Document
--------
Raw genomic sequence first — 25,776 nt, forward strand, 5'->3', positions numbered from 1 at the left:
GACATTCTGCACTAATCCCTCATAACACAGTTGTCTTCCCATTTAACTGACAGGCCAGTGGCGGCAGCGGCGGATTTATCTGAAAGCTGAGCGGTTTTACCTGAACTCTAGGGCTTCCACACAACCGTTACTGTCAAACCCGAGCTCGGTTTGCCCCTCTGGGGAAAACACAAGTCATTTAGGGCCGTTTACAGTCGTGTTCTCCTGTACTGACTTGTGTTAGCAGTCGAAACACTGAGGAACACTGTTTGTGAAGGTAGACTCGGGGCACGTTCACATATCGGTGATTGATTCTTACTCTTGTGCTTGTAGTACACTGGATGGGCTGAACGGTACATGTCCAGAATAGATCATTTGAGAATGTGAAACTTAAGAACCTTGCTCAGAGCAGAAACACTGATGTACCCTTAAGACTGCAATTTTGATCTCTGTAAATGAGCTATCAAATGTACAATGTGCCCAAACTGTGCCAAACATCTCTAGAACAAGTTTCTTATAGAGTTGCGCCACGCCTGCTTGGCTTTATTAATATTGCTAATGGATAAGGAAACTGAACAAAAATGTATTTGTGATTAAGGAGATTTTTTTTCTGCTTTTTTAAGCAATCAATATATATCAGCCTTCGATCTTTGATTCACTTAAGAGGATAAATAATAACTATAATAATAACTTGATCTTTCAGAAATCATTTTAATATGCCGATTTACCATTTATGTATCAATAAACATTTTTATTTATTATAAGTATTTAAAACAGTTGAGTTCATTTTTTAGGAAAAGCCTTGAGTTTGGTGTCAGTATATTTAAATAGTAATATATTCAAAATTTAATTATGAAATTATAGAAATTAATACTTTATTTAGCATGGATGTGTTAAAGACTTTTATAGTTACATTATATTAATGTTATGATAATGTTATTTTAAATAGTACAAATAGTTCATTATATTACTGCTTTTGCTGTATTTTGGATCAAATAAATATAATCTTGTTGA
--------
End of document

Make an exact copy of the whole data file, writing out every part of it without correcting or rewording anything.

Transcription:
Raw genomic sequence first — 25,776 nt, forward strand, 5'->3', positions numbered from 1 at the left:
GACATTCTGCACTAATCCCTCATAACACAGTTGTCTTCCCATTTAACTGACAGGCCAGTGGCGGCAGCGGCGGATTTATCTGAAAGCTGAGCGGTTTTACCTGAACTCTAGGGCTTCCACACAACCGTTACTGTCAAACCCGAGCTCGGTTTGCCCCTCTGGGGAAAACACAAGTCATTTAGGGCCGTTTACAGTCGTGTTCTCCTGTACTGACTTGTGTTAGCAGTCGAAACACTGAGGAACACTGTTTGTGAAGGTAGACTCGGGGCACGTTCACATATCGGTGATTGATTCTTACTCTTGTGCTTGTAGTACACTGGATGGGCTGAACGGTACATGTCCAGAATAGATCATTTGAGAATGTGAAACTTAAGAACCTTGCTCAGAGCAGAAACACTGATGTACCCTTAAGACTGCAATTTTGATCTCTGTAAATGAGCTATCAAATGTACAATGTGCCCAAACTGTGCCAAACATCTCTAGAACAAGTTTCTTATAGAGTTGCGCCACGCCTGCTTGGCTTTATTAATATTGCTAATGGATAAGGAAACTGAACAAAAATGTATTTGTGATTAAGGAGATTTTTTTTCTGCTTTTTTAAGCAATCAATATATATCAGCCTTCGATCTTTGATTCACTTAAGAGGATAAATAATAACTATAATAATAACTTGATCTTTCAGAAATCATTTTAATATGCCGATTTACCATTTATGTATCAATAAACATTTTTATTTATTATAAGTATTTAAAACAGTTGAGTTCATTTTTTAGGAAAAGCCTTGAGTTTGGTGTCAGTATATTTAAATAGTAATATATTCAAAATTTAATTATGAAATTATAGAAATTAATACTTTATTTAGCATGGATGTGTTAAAGACTTTTATAGTTACATTATATTAATGTTATGATAATGTTATTTTAAATAGTACAAATAGTTCATTATATTACTGCTTTTGCTGTATTTTGGATCAAATAAATATAATCTTGTTGA